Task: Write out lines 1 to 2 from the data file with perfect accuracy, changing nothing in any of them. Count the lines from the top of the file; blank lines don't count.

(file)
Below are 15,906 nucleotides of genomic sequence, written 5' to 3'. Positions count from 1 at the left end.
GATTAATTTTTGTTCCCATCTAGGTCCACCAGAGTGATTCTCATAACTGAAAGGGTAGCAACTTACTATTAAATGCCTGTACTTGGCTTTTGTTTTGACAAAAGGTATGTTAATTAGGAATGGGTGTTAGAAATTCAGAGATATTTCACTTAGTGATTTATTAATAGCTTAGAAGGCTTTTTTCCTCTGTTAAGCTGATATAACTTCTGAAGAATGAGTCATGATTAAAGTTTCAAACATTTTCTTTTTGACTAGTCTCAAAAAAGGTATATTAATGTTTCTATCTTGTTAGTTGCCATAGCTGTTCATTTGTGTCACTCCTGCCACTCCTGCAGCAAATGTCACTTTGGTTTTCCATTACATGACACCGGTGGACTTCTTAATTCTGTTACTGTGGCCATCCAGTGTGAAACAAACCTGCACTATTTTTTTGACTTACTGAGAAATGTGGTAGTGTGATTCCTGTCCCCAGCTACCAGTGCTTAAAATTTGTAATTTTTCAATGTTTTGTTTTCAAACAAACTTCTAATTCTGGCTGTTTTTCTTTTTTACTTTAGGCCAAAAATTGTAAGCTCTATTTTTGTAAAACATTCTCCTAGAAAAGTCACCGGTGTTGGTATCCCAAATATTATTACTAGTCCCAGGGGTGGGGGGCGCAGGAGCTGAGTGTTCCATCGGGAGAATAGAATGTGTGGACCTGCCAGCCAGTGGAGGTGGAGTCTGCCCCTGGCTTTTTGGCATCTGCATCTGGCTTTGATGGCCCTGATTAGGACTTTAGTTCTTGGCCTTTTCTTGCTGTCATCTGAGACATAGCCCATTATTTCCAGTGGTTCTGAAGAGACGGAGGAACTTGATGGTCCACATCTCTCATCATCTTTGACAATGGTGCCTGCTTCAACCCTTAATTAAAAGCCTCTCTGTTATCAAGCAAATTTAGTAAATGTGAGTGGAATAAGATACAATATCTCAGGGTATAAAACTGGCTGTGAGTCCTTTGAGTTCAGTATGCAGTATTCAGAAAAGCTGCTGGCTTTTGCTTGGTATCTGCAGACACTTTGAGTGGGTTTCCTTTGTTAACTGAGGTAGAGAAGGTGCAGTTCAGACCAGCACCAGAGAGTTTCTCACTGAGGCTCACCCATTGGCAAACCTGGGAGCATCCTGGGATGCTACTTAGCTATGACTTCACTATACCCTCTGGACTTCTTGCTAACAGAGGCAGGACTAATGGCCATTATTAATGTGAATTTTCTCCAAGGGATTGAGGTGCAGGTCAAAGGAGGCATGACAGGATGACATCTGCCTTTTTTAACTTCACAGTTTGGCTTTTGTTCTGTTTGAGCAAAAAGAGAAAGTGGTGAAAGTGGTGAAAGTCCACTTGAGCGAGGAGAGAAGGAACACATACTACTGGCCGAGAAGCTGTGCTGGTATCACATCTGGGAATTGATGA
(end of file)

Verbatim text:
Below are 15,906 nucleotides of genomic sequence, written 5' to 3'. Positions count from 1 at the left end.
GATTAATTTTTGTTCCCATCTAGGTCCACCAGAGTGATTCTCATAACTGAAAGGGTAGCAACTTACTATTAAATGCCTGTACTTGGCTTTTGTTTTGACAAAAGGTATGTTAATTAGGAATGGGTGTTAGAAATTCAGAGATATTTCACTTAGTGATTTATTAATAGCTTAGAAGGCTTTTTTCCTCTGTTAAGCTGATATAACTTCTGAAGAATGAGTCATGATTAAAGTTTCAAACATTTTCTTTTTGACTAGTCTCAAAAAAGGTATATTAATGTTTCTATCTTGTTAGTTGCCATAGCTGTTCATTTGTGTCACTCCTGCCACTCCTGCAGCAAATGTCACTTTGGTTTTCCATTACATGACACCGGTGGACTTCTTAATTCTGTTACTGTGGCCATCCAGTGTGAAACAAACCTGCACTATTTTTTTGACTTACTGAGAAATGTGGTAGTGTGATTCCTGTCCCCAGCTACCAGTGCTTAAAATTTGTAATTTTTCAATGTTTTGTTTTCAAACAAACTTCTAATTCTGGCTGTTTTTCTTTTTTACTTTAGGCCAAAAATTGTAAGCTCTATTTTTGTAAAACATTCTCCTAGAAAAGTCACCGGTGTTGGTATCCCAAATATTATTACTAGTCCCAGGGGTGGGGGGCGCAGGAGCTGAGTGTTCCATCGGGAGAATAGAATGTGTGGACCTGCCAGCCAGTGGAGGTGGAGTCTGCCCCTGGCTTTTTGGCATCTGCATCTGGCTTTGATGGCCCTGATTAGGACTTTAGTTCTTGGCCTTTTCTTGCTGTCATCTGAGACATAGCCCATTATTTCCAGTGGTTCTGAAGAGACGGAGGAACTTGATGGTCCACATCTCTCATCATCTTTGACAATGGTGCCTGCTTCAACCCTTAATTAAAAGCCTCTCTGTTATCAAGCAAATTTAGTAAATGTGAGTGGAATAAGATACAATATCTCAGGGTATAAAACTGGCTGTGAGTCCTTTGAGTTCAGTATGCAGTATTCAGAAAAGCTGCTGGCTTTTGCTTGGTATCTGCAGACACTTTGAGTGGGTTTCCTTTGTTAACTGAGGTAGAGAAGGTGCAGTTCAGACCAGCACCAGAGAGTTTCTCACTGAGGCTCACCCATTGGCAAACCTGGGAGCATCCTGGGATGCTACTTAGCTATGACTTCACTATACCCTCTGGACTTCTTGCTAACAGAGGCAGGACTAATGGCCATTATTAATGTGAATTTTCTCCAAGGGATTGAGGTGCAGGTCAAAGGAGGCATGACAGGATGACATCTGCCTTTTTTAACTTCACAGTTTGGCTTTTGTTCTGTTTGAGCAAAAAGAGAAAGTGGTGAAAGTGGTGAAAGTCCACTTGAGCGAGGAGAGAAGGAACACATACTACTGGCCGAGAAGCTGTGCTGGTATCACATCTGGGAATTGATGA